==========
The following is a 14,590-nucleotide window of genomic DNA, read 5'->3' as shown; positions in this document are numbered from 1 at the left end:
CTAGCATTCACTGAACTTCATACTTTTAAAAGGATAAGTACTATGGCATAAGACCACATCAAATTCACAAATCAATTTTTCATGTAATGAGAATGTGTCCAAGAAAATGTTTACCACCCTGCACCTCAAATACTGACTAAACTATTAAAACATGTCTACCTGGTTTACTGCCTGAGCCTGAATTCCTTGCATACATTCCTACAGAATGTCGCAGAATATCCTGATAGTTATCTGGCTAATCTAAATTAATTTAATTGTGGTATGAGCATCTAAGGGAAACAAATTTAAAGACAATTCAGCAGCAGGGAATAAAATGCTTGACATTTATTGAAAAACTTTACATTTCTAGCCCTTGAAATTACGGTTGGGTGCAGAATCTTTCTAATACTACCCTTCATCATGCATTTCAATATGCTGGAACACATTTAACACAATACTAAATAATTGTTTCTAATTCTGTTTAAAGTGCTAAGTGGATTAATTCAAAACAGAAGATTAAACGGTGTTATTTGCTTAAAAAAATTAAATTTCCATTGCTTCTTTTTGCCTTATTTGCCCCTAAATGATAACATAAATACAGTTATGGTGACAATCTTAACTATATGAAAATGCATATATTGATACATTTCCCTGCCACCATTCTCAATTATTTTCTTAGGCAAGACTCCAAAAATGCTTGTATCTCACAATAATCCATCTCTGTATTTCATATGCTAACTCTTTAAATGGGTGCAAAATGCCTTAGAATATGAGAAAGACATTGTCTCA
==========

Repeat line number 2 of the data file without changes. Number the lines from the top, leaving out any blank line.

CTAGCATTCACTGAACTTCATACTTTTAAAAGGATAAGTACTATGGCATAAGACCACATCAAATTCACAAATCAATTTTTCATGTAATGAGAATGTGTCCAAGAAAATGTTTACCACCCTGCACCTCAAATACTGACTAAACTATTAAAACATGTCTACCTGGTTTACTGCCTGAGCCTGAATTCCTTGCATACATTCCTACAGAATGTCGCAGAATATCCTGATAGTTATCTGGCTAATCTAAATTAATTTAATTGTGGTATGAGCATCTAAGGGAAACAAATTTAAAGACAATTCAGCAGCAGGGAATAAAATGCTTGACATTTATTGAAAAACTTTACATTTCTAGCCCTTGAAATTACGGTTGGGTGCAGAATCTTTCTAATACTACCCTTCATCATGCATTTCAATATGCTGGAACACATTTAACACAATACTAAATAATTGTTTCTAATTCTGTTTAAAGTGCTAAGTGGATTAATTCAAAACAGAAGATTAAACGGTGTTATTTGCTTAAAAAAATTAAATTTCCATTGCTTCTTTTTGCCTTATTTGCCCCTAAATGATAACATAAATACAGTTATGGTGACAATCTTAACTATATGAAAATGCATATATTGATACATTTCCCTGCCACCATTCTCAATTATTTTCTTAGGCAAGACTCCAAAAATGCTTGTATCTCACAATAATCCATCTCTGTATTTCATATGCTAACTCTTTAAATGGGTGCAAAATGCCTTAGAATATGAGAAAGACATTGTCTCA